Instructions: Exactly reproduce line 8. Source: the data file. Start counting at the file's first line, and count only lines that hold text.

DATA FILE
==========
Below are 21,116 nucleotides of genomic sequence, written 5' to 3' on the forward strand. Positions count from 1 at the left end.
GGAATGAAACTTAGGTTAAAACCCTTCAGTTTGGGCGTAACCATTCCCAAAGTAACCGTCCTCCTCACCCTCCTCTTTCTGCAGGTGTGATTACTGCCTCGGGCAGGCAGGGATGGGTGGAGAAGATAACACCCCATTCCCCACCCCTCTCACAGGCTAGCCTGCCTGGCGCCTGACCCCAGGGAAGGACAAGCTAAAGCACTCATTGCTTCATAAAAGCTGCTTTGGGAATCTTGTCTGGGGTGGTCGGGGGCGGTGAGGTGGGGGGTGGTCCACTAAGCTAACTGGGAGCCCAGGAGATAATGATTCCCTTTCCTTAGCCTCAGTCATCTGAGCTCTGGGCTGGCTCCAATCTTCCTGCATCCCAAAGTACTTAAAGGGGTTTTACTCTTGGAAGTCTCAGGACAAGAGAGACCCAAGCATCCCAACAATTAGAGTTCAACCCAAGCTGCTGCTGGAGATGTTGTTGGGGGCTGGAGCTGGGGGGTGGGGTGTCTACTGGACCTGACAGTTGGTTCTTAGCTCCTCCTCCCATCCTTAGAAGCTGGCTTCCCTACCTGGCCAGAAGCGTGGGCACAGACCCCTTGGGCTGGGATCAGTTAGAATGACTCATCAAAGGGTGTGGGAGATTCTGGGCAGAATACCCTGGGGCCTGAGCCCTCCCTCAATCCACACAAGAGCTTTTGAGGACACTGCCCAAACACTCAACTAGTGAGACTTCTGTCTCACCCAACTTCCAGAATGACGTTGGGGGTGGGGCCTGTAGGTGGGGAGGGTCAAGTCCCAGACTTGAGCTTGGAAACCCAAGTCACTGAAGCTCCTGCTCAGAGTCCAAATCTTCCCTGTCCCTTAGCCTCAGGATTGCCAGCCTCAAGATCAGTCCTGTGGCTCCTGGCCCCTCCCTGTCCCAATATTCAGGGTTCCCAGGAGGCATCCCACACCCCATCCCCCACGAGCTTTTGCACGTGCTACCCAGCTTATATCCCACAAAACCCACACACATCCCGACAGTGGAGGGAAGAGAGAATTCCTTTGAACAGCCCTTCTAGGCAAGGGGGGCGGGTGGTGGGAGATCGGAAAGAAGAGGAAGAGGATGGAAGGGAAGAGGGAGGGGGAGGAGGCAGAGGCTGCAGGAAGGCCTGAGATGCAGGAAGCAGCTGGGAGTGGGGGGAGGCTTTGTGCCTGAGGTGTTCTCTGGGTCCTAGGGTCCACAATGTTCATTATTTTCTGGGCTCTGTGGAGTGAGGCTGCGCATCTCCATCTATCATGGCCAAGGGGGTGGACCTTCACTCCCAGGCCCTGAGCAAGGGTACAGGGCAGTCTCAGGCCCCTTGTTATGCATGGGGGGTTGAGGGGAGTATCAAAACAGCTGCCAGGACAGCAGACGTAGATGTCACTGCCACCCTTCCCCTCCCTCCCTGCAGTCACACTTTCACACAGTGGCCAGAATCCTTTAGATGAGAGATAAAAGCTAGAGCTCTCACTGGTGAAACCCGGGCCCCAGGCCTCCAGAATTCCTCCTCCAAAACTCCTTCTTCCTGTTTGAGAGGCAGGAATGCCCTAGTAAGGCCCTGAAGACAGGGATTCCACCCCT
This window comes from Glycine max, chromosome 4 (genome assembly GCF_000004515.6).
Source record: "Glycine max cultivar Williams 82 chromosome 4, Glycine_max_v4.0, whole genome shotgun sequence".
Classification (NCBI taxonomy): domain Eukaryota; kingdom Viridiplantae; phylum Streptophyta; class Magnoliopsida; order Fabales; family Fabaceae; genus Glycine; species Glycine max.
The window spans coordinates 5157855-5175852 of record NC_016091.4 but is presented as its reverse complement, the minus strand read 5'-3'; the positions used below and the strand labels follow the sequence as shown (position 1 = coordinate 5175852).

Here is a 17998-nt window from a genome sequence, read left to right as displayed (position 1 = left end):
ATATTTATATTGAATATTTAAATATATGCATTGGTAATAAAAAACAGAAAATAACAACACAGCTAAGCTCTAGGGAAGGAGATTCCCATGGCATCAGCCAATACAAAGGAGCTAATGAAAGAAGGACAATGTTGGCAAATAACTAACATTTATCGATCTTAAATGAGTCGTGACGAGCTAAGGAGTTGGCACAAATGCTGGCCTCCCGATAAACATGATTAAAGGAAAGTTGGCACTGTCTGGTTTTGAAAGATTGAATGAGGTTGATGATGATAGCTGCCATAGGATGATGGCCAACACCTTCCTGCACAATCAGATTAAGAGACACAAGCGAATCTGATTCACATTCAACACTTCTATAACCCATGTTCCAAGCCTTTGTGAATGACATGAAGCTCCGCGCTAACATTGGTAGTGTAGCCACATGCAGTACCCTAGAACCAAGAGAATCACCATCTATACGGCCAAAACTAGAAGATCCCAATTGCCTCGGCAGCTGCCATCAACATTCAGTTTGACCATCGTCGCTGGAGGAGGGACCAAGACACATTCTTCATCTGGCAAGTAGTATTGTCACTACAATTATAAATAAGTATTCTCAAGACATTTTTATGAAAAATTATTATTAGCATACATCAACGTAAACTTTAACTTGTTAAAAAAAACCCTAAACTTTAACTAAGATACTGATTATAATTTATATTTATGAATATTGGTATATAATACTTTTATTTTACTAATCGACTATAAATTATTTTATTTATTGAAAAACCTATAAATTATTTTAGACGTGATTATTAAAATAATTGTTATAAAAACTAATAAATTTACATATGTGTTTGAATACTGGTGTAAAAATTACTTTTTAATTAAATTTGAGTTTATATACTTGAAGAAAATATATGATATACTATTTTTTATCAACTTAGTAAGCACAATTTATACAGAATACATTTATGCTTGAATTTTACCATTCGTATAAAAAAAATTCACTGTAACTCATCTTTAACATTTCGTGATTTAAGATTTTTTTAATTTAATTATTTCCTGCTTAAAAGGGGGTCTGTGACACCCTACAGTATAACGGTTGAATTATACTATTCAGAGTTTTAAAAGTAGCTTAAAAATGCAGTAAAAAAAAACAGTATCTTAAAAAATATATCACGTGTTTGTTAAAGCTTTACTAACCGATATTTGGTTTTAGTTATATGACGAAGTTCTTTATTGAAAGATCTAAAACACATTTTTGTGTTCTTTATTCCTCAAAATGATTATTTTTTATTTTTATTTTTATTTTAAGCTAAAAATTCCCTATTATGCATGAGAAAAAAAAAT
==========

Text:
ATATTTATATTGAATATTTAAATATATGCATTGGTAATAAAAAACAGAAAATAACAACACAGCTAAGCTCTAGGGAAGGAGATTCCCATGGCATCAGCCAATACAAAGGAGCTAATGAAAGAAGGACAATGTTGGCAAATAACTAACATTTATCGATCTTAAATGAGTCGTGACGAGCTAAGGAGTTGGCACAAATGCTGGCCTCCCGATAAACATGATTAAAGGAAAGTTGGCACTGTCTGGTTTTGAAAGATTGAATGAGGTTGATGATGATAGCTGCCATAGGATGATGGCCAACACCTTCCTGCACAATCAGATTAAGAGACACAAGCGAATCTGATTCACATTCAACACTTCTATAACCCATGTTCCAAGCCTTTGTGAATGACATGAAGCTCCGCGCTAACATTGGTAGTGTAGCCACATGCAGTACCCTAGAACCAAGAGAATCACCATCTATACGGCCAAAACTAGAAGATCCCAATTGCCTCGGCAGCTGCCATCAACATTCAGTTTGACCATCGTCGCTGGAGGAGGGACCAAGACACATTCTTCATCTGGCAAGTAGTATTGTCACTACAATTATAAATAAGTATTCTCAAGACATTTTTATGAAAAATTATTATTAGCATACATCAACGTAAACTTTAACTTGTTAAAAAAAACCCTAAACTTTAACTAAGATACTGATTATAATTTATATTTATGAATATTGGTATATAATACTTTTATTTTACTAATCGACTATAAATTATTTTATTTATTGAAAAACCTATAAATTATTTTAGACGTGATTATTAAAATAATTGTTATAAAAACTAATAAATTTACATATGTGTTTGAATACTGGTGTAAAAATTACTTTTTAATTAAATTTGAGTTTATATACTTGAAGAAAATATATGATATACTATTTTTTATCAACTTAGTAAGCACAATTTATACAGAATACATTTATGCTTGAATTTTACCATTCGTATAAAAAAAATTCACTGTAACTCATCTTTAACATTTCGTGATTTAAGATTTTTTTAATTTAATTATTTCCTGCTTAAAAGGGGGTCTGTGACACCCTACAGTATAACGGTTGAATTATACTATTCAGAGTTTTAAAAGTAGCTTAAAAATGCAGTAAAAAAAAACAGTATCTTAAAAAATATATCACGTGTTTGTTAAAGCTTTACTAACCGATATTTGGTTTTAGTTATATGACGAAGTTCTTTATTGAAAGATCTAAAACACATTTTTGTGTTCTTTATTCCTCAAAATGATTATTTTTTATTTTTATTTTTATTTTAAGCTAAAAATTCCCTATTATGCATGAGAAAAAAAAAT